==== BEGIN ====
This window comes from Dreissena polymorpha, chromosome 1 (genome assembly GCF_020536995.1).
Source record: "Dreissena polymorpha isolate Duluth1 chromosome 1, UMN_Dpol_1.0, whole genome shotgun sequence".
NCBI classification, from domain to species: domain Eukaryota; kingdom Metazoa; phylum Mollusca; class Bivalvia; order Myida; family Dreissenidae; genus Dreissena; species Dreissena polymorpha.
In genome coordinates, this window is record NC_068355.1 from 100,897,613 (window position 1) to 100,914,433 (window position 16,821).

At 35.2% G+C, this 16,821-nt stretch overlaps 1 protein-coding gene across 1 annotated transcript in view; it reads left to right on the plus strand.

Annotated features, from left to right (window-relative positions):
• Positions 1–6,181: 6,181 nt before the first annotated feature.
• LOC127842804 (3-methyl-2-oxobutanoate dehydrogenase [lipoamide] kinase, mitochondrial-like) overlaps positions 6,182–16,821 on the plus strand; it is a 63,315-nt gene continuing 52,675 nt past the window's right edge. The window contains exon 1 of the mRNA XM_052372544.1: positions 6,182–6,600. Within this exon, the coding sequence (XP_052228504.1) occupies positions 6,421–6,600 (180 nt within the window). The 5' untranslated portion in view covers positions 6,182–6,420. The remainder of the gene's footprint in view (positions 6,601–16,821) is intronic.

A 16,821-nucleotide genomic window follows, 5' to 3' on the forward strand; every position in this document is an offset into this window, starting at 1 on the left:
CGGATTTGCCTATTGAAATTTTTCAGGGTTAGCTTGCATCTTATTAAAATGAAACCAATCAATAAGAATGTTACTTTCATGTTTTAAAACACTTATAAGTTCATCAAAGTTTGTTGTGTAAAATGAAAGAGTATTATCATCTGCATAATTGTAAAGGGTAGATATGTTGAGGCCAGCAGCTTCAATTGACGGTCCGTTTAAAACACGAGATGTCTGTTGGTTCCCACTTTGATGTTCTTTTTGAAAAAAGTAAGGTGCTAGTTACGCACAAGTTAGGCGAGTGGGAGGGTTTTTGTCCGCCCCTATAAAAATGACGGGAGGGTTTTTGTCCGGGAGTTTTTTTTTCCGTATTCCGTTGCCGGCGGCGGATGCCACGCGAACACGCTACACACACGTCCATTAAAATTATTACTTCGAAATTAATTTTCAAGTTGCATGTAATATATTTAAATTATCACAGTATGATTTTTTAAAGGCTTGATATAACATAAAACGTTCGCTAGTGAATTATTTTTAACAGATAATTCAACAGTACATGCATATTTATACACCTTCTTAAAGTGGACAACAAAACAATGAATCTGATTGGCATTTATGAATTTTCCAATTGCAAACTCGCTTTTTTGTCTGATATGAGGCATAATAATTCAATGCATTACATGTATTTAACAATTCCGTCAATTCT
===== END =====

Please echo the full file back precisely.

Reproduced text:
This window comes from Dreissena polymorpha, chromosome 1 (genome assembly GCF_020536995.1).
Source record: "Dreissena polymorpha isolate Duluth1 chromosome 1, UMN_Dpol_1.0, whole genome shotgun sequence".
NCBI classification, from domain to species: domain Eukaryota; kingdom Metazoa; phylum Mollusca; class Bivalvia; order Myida; family Dreissenidae; genus Dreissena; species Dreissena polymorpha.
In genome coordinates, this window is record NC_068355.1 from 100,897,613 (window position 1) to 100,914,433 (window position 16,821).

At 35.2% G+C, this 16,821-nt stretch overlaps 1 protein-coding gene across 1 annotated transcript in view; it reads left to right on the plus strand.

Annotated features, from left to right (window-relative positions):
• Positions 1–6,181: 6,181 nt before the first annotated feature.
• LOC127842804 (3-methyl-2-oxobutanoate dehydrogenase [lipoamide] kinase, mitochondrial-like) overlaps positions 6,182–16,821 on the plus strand; it is a 63,315-nt gene continuing 52,675 nt past the window's right edge. The window contains exon 1 of the mRNA XM_052372544.1: positions 6,182–6,600. Within this exon, the coding sequence (XP_052228504.1) occupies positions 6,421–6,600 (180 nt within the window). The 5' untranslated portion in view covers positions 6,182–6,420. The remainder of the gene's footprint in view (positions 6,601–16,821) is intronic.

A 16,821-nucleotide genomic window follows, 5' to 3' on the forward strand; every position in this document is an offset into this window, starting at 1 on the left:
CGGATTTGCCTATTGAAATTTTTCAGGGTTAGCTTGCATCTTATTAAAATGAAACCAATCAATAAGAATGTTACTTTCATGTTTTAAAACACTTATAAGTTCATCAAAGTTTGTTGTGTAAAATGAAAGAGTATTATCATCTGCATAATTGTAAAGGGTAGATATGTTGAGGCCAGCAGCTTCAATTGACGGTCCGTTTAAAACACGAGATGTCTGTTGGTTCCCACTTTGATGTTCTTTTTGAAAAAAGTAAGGTGCTAGTTACGCACAAGTTAGGCGAGTGGGAGGGTTTTTGTCCGCCCCTATAAAAATGACGGGAGGGTTTTTGTCCGGGAGTTTTTTTTTCCGTATTCCGTTGCCGGCGGCGGATGCCACGCGAACACGCTACACACACGTCCATTAAAATTATTACTTCGAAATTAATTTTCAAGTTGCATGTAATATATTTAAATTATCACAGTATGATTTTTTAAAGGCTTGATATAACATAAAACGTTCGCTAGTGAATTATTTTTAACAGATAATTCAACAGTACATGCATATTTATACACCTTCTTAAAGTGGACAACAAAACAATGAATCTGATTGGCATTTATGAATTTTCCAATTGCAAACTCGCTTTTTTGTCTGATATGAGGCATAATAATTCAATGCATTACATGTATTTAACAATTCCGTCAATTCT